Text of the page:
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Ebiri on The Smurfs 2: Darker Than Expected, But Still a Smurf Movie

As a pop culture enterprise, the Smurfs don’t get much respect nowadays, but they have noble roots. Created by the Belgian cartoonist Peyo, they originated in the fifties as supporting characters in one of the adventures of the Medieval page Johan (a story later retitled The Smurfs and the Magic Flute). Though not quite as popular or as long-lived as Asterix or Tintin, Johan and his sidekick Pewit (or Pirlout) were the heroes of a well-known, fairly literate swashbuckling comic series that was popular for generations across Europe. The reason I mention this is because growing up in Turkey I was a pretty big fan of the Johan books, and when we moved to the U.S., I was shocked to discover that most of these stories hadn’t been translated into English. But the Smurfs — those weird little blue dudes from the Magic Flute story — were everywhere! Imagine living in a world where the only thing people knew of Star Wars were the Ewoks.

Not unlike their aforementioned Belgian and French comic counterparts, the Johan and Pewit books had a pleasantly offbeat sensibility to go along with their playful, pastichelike stories; they were like self-aware fairy tales for older kids. The Smurfs, however — especially the eighties cartoons — were aimed toward a broader audience that included smaller children, and so eventually it did away with some of the stories’ darker overtones. That’s essentially the version we’re getting with these new CGI Smurfs movies. Or rather, that was the version we got with the first Smurfs movie in 2011, which brought the little blue medieval mushroom-dwellers and their nemesis Gargamel (Hank Azaria) into present-day New York City via a giant magic vortex, for some typical fish-out-of-water high jinks. In the sequel, Smurfs 2, director Raja Gosnell (Scooby-Doo, Beverly Hills Chihuahua) and his team peddle a lot of the same type of stuff in all the usual, uninspired ways. But they also manage to infuse their story with some unexpected darkness and welcome humanity, for which we should be somewhat grateful.

This time, the main stage is Paris. Ever since he got trapped in the modern day in the earlier film, the evil wizard Gargamel has become a celebrity magician, delighting crowds the world over with his sorcery, and he’s now settled in for an extended run at the Paris Opera. Unfortunately, he needs to harvest more Smurf-essence, which is the source of his powers. To help him, he’s created two new Smurf-like creatures, called Naughties — Vexy (Christina Ricci) and Hackus (J.B. Smoove) — who are small and gray, instead of blue, and who treat him as their own father. Gargamel then concocts a plan to kidnap Smurfette (Katy Perry) and force her to reveal a secret formula that will allow him to turn the Naughties into Smurfs. (Smurfette, as an introductory scene informs us, started off as Gargamel’s creation but was transformed into a real Smurf by the aforementioned formula.)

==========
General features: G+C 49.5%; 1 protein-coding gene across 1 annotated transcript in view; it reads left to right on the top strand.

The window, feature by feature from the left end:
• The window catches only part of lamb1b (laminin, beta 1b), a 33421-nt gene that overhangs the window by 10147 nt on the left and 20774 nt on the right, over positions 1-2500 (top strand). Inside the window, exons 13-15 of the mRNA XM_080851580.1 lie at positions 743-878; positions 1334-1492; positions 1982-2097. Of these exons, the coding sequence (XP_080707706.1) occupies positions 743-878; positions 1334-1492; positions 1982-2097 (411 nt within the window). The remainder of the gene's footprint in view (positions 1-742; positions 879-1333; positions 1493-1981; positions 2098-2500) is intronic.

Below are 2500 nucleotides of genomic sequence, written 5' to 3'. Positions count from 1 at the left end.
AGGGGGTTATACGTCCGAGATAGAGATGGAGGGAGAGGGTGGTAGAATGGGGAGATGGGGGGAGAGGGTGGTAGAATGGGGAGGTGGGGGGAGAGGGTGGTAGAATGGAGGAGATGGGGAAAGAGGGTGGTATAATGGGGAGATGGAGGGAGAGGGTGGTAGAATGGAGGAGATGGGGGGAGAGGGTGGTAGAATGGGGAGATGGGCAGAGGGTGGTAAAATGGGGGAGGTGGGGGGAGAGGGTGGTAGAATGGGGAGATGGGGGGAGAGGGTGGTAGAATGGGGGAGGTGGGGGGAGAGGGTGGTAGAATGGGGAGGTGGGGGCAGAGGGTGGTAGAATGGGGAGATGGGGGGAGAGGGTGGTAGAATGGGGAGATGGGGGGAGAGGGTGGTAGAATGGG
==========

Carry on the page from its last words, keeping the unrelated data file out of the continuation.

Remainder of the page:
Anyway, soon enough, Smurfette, the Naughties, Papa Smurf (the late Jonathan Winters), and a small group of Smurfs are running and swooping around Paris and Smurfland causing all sorts of havoc. Joining them in the fun are modern couple Patrick and Grace Winslow (Neil Patrick Harris and Glee’s Jayma Mays), who were also in the earlier film, as well as Patrick’s estranged stepfather Victor (Brendan Gleeson). Along the way, we get some unoriginal but cute nods to contemporary culture: Gargamel’s cat Azreal has his own Facebook page; for their son’s birthday party, Patrick and Grace get “an organic, gluten and dairy-free, antioxidant-rich, acai-berry cake made by a local baker who swears he’s never even seen a peanut.” And there are bright spots among the performances, too: Azaria seems to enjoy himself hamming it up as Gargamel, and the always-reliable Gleeson musters up some genuine enthusiasm playing a likably boorish corndog baron constantly at odds with his touchy stepson. It all adds up to a bland, broad, lifelessly directed but not-entirely-terrible piece of family entertainment.

Except, not quite. In fact, Smurfs 2 goes into some surprisingly dark corners. The desperation of unwanted children, the fear of the stepparent … these are scary elements, and the sort of thing that many of our great fairy tales are based around. There’s a certain conceptual elegance, even poignancy, to the way that Patrick’s disdain for his stepfather is echoed in Vexy and Hackus’s fevered, almost neurotic attempts to curry favor with their uncaring, neglectful (sooort of biological) father Gargamel, who in turn just wants to harvest his own children to make himself more powerful. There’s also some touching stuff (don’t laugh) about Smurfette’s own identity crisis; haunted by her past as Gargamel’s evil creation, she feels she doesn’t belong among the Smurfs. It’s all rather unexpectedly melancholy and creepy and grim. (Or should that be Grimm?)

The film, to its credit, doesn’t shy away from following through on these dark elements, and through it all I was briefly convinced that it did some justice to the origins of Peyo’s creation. But unfortunately, the film does so with all the flat visuals, flaccid pacing, and (with the aforementioned exceptions of Gleeson and Azaria) by-the-numbers acting we’ve come to expect from un film de Raja Gosnell. It would be too much to say that there’s a good movie somewhere inside Smurfs 2 looking to get out. But it wouldn’t be too much to say that sometimes, the movie we do have tries harder than we might expect.

Photo: Courtesy of Sony Pictures Animation